Amanda Renteria, who was Hillary Clinton's national political director in 2016, said, “It was incredibly smart for him to lean into immigration so much, especially given the news."

Renteria was referring to the drowning deaths of Oscar Martínez Ramírez and his toddler daughter, Valeria, and the image of their lifeless bodies lying facedown on the edge of the Rio Grande that had dominated the news cycle going into the debate.

“Tonight was the night to do what he did, and he made this so personal,” she said.

Castro was the first candidate to jump into the presidential race, announcing his campaign Jan. 12.

But he has been haunted by criticism that he is too measured, too polite and not tough enough to take on President Donald Trump. O’Rourke, on the other hand, won national media attention during his Senate run against Ted Cruz, the incumbent Republican, and proved to be a crowd pleaser, often delivering speeches from tabletops.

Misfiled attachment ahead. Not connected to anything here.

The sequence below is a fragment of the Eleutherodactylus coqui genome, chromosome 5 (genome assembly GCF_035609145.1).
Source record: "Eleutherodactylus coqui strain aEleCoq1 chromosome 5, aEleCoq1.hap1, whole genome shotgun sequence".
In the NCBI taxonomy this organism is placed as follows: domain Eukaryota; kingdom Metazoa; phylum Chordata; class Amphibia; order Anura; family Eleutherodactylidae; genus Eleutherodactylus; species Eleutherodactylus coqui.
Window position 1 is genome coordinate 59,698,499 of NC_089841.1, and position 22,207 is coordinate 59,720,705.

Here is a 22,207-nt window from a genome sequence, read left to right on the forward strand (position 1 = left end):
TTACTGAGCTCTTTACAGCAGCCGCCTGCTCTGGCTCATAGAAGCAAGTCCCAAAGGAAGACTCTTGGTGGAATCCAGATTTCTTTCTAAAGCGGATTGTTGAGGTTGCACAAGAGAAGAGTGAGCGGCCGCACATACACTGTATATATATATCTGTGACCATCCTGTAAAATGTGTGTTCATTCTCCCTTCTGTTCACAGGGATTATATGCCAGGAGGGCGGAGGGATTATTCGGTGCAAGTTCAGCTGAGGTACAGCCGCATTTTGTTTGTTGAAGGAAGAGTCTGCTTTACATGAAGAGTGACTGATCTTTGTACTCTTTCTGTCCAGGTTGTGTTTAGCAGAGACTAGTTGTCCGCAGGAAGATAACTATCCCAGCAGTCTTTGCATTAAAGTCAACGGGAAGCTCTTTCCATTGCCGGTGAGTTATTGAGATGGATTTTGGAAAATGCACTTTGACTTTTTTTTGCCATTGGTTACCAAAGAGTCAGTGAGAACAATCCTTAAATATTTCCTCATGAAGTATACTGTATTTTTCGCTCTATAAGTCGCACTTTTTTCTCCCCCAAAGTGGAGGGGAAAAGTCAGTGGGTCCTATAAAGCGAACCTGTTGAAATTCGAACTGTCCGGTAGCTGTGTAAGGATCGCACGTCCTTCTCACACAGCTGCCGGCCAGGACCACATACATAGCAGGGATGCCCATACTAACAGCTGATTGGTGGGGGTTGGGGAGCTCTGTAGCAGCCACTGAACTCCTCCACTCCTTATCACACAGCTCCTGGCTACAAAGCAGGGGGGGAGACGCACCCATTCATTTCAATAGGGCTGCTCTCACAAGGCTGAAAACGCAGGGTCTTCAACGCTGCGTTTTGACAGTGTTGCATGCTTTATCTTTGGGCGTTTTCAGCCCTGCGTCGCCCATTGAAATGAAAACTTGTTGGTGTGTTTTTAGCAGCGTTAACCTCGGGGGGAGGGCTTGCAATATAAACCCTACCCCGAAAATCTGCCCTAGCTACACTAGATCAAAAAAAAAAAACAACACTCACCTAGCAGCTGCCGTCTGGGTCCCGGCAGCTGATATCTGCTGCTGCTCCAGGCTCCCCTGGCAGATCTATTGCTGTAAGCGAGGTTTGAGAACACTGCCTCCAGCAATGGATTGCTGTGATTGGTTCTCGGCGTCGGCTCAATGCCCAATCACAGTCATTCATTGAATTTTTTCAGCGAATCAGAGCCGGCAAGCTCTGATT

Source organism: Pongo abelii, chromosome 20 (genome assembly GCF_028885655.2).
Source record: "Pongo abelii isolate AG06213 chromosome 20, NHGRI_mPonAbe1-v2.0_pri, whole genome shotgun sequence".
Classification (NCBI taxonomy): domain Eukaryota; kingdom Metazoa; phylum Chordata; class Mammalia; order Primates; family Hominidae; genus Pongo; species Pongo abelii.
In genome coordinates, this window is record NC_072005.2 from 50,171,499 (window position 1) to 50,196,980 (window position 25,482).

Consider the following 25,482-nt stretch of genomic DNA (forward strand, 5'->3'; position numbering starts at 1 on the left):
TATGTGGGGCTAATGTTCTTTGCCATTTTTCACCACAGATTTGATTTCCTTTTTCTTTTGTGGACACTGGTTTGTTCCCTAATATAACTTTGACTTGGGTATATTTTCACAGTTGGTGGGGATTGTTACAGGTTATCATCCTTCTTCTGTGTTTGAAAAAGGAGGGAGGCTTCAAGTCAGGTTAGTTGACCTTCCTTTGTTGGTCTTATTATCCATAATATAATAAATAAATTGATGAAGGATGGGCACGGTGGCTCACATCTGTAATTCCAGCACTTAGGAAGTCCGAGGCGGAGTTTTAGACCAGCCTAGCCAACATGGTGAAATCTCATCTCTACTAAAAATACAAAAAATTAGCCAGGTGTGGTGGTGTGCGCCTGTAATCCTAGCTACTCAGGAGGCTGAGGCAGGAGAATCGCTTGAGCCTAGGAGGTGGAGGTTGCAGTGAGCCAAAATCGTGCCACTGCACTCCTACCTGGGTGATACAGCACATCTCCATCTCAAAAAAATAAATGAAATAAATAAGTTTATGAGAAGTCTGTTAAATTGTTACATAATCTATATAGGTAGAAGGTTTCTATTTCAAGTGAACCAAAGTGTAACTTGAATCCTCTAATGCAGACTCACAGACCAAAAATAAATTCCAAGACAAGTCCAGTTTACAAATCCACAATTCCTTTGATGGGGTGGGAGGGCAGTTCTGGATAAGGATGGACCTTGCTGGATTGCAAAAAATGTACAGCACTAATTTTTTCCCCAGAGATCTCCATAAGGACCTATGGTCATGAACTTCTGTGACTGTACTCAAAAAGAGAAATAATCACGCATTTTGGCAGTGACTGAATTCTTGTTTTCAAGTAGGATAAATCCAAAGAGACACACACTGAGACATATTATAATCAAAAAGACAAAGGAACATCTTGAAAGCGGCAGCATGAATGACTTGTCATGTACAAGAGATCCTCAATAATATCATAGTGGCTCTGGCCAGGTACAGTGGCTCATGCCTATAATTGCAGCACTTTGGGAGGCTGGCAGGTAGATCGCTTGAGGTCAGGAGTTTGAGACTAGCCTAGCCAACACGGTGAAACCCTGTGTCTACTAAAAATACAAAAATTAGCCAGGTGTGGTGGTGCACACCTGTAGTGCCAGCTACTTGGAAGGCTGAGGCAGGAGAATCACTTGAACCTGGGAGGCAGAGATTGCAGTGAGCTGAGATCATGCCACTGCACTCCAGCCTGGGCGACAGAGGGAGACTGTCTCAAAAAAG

But during the debate, Castro turned the tables on O’Rourke, a native of El Paso, by pointing out that the latter wouldn’t endorse Castro’s proposal to make crossing the border a civil violation instead of a criminal misdemeanor.

Castro also pilloried O’Rourke on his grasp of immigration laws.

“I think that you should do your homework on this issue," Castro said. "If you did your homework on this issue, you would know that we should repeal this section."

On MSNBC's "Morning Joe" on Thursday, Castro explained why he had zeroed in on decriminalizing certain border crossings. “I just wanted to point out that if you’re not calling for the repeal of the section, that means that basically you’re going to keep the status quo and you’re going to allow family separation.”